The New York Data Carpentries Library Consortium (NYDCLC)

With generous support from the Museum and Library Services Laura Bush 21st Century Librarian Program, the University of Rochester River Campus Libraries, in collaboration with Colgate University, Cornell University, and Syracuse University, planned and executed a skill-sharing program. NYDCLC utilized the Library Carpentries train-the-trainer model to promote continuing education and cross-institutional collaboration throughout central and western New York State. The planning grant analyzed two intertwined needs within the library community. The first was how to train and support librarians in the digital fluencies that are increasingly relevant to research and teaching efforts. The second was how to meet those demands by working regionally across libraries and institutions and drawing on a range of expertise. This work can serve as a template for structuring a community of practice that supports public and academic partnerships to meet the evolving needs of libraries across the country.

Elizabeth Bourne

Reading Mistress Elizabeth Bourne: Marriage, Separation, and Legal Controversies. This collection, co-edited with Cristina Alfar, consists of a series of letters and legal documents regarding the marriage of Elizabeth and Anthony Bourne; and includes letters by Elizabeth Bourne, Anthony Bourne and Sir John Conway, a family friend and adviser. In Mistress Bourne’s complaint to the Privy Council (1582), she requests a divorce from her husband. Routledge, March 2021.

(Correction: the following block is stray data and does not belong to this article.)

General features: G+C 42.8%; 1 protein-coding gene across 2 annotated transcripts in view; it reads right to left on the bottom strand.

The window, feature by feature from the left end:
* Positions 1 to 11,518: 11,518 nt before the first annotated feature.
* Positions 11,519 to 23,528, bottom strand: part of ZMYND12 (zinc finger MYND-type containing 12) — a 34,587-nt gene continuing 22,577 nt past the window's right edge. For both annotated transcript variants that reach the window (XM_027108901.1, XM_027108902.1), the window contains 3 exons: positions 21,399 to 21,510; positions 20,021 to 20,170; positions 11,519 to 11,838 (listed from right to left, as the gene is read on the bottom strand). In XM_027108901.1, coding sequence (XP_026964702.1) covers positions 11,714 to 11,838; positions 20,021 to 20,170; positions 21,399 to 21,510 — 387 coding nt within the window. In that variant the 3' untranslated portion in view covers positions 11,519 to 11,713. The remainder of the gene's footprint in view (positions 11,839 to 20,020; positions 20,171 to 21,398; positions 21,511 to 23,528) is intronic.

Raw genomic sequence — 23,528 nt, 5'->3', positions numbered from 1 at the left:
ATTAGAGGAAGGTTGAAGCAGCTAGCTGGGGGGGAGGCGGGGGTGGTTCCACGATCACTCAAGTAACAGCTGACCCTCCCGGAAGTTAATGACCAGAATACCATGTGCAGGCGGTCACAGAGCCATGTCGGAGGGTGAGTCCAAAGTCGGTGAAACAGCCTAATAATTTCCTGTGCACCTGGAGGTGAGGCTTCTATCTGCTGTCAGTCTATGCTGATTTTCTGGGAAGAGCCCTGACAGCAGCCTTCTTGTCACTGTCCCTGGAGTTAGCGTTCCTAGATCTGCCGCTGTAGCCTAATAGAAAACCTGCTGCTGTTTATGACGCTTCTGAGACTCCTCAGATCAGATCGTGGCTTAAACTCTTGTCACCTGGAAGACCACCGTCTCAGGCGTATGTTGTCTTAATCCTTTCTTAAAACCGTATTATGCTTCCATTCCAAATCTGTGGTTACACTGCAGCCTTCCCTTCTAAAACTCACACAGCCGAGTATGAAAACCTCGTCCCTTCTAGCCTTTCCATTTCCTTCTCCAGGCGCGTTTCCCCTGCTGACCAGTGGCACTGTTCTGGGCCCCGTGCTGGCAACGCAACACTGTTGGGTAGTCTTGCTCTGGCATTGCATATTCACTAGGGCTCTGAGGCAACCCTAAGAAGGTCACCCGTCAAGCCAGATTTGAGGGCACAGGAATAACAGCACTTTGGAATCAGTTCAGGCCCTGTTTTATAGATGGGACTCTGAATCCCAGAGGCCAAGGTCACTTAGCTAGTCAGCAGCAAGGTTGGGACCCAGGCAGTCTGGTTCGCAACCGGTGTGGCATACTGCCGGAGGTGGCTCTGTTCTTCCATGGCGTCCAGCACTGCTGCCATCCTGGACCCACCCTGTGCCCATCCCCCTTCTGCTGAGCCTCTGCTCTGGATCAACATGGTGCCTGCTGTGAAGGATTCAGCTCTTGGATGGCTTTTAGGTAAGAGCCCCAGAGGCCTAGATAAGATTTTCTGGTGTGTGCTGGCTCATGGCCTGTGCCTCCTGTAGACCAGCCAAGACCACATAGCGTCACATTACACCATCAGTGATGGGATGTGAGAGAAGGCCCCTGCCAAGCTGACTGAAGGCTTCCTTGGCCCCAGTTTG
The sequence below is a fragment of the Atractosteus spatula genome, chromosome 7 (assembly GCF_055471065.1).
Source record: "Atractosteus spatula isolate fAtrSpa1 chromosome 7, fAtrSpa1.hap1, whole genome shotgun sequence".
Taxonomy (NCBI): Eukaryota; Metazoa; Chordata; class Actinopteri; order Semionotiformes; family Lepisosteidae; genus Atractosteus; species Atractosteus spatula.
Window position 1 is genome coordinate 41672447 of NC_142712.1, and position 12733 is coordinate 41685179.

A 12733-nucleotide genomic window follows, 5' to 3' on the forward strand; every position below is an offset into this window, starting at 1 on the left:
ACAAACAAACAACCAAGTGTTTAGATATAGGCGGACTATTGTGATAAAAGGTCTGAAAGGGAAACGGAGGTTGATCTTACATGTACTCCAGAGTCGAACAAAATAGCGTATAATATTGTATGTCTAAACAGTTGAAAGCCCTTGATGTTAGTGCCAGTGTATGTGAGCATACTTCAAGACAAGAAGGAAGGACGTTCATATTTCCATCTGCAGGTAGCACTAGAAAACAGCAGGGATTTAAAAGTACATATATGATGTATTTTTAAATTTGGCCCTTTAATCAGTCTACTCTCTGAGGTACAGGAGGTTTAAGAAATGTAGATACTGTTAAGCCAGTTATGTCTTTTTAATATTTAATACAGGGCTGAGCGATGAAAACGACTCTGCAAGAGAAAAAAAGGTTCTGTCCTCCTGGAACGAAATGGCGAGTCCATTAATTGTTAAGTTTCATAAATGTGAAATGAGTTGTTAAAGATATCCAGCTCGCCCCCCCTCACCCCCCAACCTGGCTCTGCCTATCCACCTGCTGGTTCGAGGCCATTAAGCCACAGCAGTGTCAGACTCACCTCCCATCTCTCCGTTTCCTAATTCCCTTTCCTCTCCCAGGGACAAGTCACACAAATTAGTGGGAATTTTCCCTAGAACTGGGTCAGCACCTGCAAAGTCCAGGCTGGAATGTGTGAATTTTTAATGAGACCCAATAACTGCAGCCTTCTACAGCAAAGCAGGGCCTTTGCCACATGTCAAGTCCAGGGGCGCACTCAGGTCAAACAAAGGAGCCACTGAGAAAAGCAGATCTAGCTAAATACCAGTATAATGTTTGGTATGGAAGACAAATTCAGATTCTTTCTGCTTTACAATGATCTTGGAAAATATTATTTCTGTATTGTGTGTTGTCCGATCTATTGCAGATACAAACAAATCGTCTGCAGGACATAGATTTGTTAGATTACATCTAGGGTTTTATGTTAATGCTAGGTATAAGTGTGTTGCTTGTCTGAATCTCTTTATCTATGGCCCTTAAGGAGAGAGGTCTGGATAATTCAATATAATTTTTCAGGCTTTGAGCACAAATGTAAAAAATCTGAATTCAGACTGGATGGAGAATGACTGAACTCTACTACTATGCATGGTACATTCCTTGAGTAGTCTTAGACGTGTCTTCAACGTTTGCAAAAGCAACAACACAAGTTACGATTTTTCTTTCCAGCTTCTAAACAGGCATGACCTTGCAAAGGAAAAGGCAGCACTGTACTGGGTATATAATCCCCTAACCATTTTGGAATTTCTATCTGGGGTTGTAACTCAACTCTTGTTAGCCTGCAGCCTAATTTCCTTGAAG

Precarious Wife

Precarious Wife: Narratives of Marital Instability in Medieval and Early Modern Literature intervenes in the propagation of the binary of privilege and marginalization inherent in discussions of the institutional identity of wife. Drawing on Judith Butler’s work on vulnerability, this dissertation questions the normative trajectory of daughter, wife, widow for medieval and early modern women that excludes people with alternate narratives or identities. By attending to the vulnerability of wives and uncovering the permeability of conjugal relationships, this dissertation refutes the notion that “wife” was a stable and knowable category sufficient to define women by showing that it was partial, at best, and ideologically inscribed, at worst.

The West Encounters the Rest

Designed and developed the digital projects with Janice Mann, Art and Art History, as part of a summer course design grant. Students in this upper division Art History course collaborated on a range of digital projects over the course of the semester. Beyond regularly contributing to a course blog, students developed concepts for curating works of art from the Samek Art Museum. They created two SmartHistory-style videos: the first assignment was based on works housed in the Samek and the second assignment was based on works housed in the Metropolitan Museum of Art. They researched, wrote, and collaboratively edited a Wikipedia entry on Chinoiserie. The Wikipedia assignment resulted in heated and thoughtful conversations about description vs. opinion and the cultural readings and ramifications of word choice. In producing the culminating project for the semester, students worked with objects housed in the local Packwood House Museum. Students identified objects that aligned with the focus of the course and created a digital exhibition: Asian Objects at the Packwood House. The project was created in Adobe Spark. There are formatting limitations to Spark, but two of the deciding factors in using the platform was that it was free and HTML5 compatible, which means that it readily adapts to smart phones and devices. This was crucial for us in deciding on the platform because we wanted people visiting the museum to be able to use the project as a virtual tour guide.